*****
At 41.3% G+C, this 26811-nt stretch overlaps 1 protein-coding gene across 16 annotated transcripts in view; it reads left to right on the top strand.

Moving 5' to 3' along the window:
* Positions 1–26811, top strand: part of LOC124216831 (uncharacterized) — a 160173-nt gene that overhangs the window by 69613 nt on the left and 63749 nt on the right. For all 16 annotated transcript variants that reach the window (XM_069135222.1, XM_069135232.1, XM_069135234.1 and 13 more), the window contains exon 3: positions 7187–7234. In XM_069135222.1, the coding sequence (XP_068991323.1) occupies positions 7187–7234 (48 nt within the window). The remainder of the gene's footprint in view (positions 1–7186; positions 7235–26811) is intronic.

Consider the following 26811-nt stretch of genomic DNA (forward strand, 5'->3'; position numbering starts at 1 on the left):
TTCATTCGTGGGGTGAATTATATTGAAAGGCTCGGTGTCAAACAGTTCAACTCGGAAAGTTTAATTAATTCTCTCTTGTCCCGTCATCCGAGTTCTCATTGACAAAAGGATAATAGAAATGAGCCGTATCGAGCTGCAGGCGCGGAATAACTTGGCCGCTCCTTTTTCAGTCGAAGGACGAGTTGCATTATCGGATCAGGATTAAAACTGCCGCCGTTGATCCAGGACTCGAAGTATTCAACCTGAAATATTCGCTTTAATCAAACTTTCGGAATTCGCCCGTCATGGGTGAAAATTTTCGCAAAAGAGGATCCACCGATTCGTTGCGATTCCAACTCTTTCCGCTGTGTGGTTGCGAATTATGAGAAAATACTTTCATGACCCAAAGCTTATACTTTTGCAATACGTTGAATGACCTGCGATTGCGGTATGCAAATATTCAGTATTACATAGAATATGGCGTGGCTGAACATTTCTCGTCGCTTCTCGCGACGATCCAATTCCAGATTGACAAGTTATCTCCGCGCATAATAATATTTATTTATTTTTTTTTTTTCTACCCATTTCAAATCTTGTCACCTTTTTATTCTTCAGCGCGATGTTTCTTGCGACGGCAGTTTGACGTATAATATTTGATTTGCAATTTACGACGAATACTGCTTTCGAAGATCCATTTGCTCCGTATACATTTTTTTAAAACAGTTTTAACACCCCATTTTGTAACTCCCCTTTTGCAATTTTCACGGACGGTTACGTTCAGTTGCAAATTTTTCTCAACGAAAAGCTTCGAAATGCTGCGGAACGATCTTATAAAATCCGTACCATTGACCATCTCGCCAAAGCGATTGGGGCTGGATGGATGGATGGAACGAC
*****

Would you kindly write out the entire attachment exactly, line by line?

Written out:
At 41.3% G+C, this 26811-nt stretch overlaps 1 protein-coding gene across 16 annotated transcripts in view; it reads left to right on the top strand.

Moving 5' to 3' along the window:
* Positions 1–26811, top strand: part of LOC124216831 (uncharacterized) — a 160173-nt gene that overhangs the window by 69613 nt on the left and 63749 nt on the right. For all 16 annotated transcript variants that reach the window (XM_069135222.1, XM_069135232.1, XM_069135234.1 and 13 more), the window contains exon 3: positions 7187–7234. In XM_069135222.1, the coding sequence (XP_068991323.1) occupies positions 7187–7234 (48 nt within the window). The remainder of the gene's footprint in view (positions 1–7186; positions 7235–26811) is intronic.

Consider the following 26811-nt stretch of genomic DNA (forward strand, 5'->3'; position numbering starts at 1 on the left):
TTCATTCGTGGGGTGAATTATATTGAAAGGCTCGGTGTCAAACAGTTCAACTCGGAAAGTTTAATTAATTCTCTCTTGTCCCGTCATCCGAGTTCTCATTGACAAAAGGATAATAGAAATGAGCCGTATCGAGCTGCAGGCGCGGAATAACTTGGCCGCTCCTTTTTCAGTCGAAGGACGAGTTGCATTATCGGATCAGGATTAAAACTGCCGCCGTTGATCCAGGACTCGAAGTATTCAACCTGAAATATTCGCTTTAATCAAACTTTCGGAATTCGCCCGTCATGGGTGAAAATTTTCGCAAAAGAGGATCCACCGATTCGTTGCGATTCCAACTCTTTCCGCTGTGTGGTTGCGAATTATGAGAAAATACTTTCATGACCCAAAGCTTATACTTTTGCAATACGTTGAATGACCTGCGATTGCGGTATGCAAATATTCAGTATTACATAGAATATGGCGTGGCTGAACATTTCTCGTCGCTTCTCGCGACGATCCAATTCCAGATTGACAAGTTATCTCCGCGCATAATAATATTTATTTATTTTTTTTTTTTCTACCCATTTCAAATCTTGTCACCTTTTTATTCTTCAGCGCGATGTTTCTTGCGACGGCAGTTTGACGTATAATATTTGATTTGCAATTTACGACGAATACTGCTTTCGAAGATCCATTTGCTCCGTATACATTTTTTTAAAACAGTTTTAACACCCCATTTTGTAACTCCCCTTTTGCAATTTTCACGGACGGTTACGTTCAGTTGCAAATTTTTCTCAACGAAAAGCTTCGAAATGCTGCGGAACGATCTTATAAAATCCGTACCATTGACCATCTCGCCAAAGCGATTGGGGCTGGATGGATGGATGGAACGAC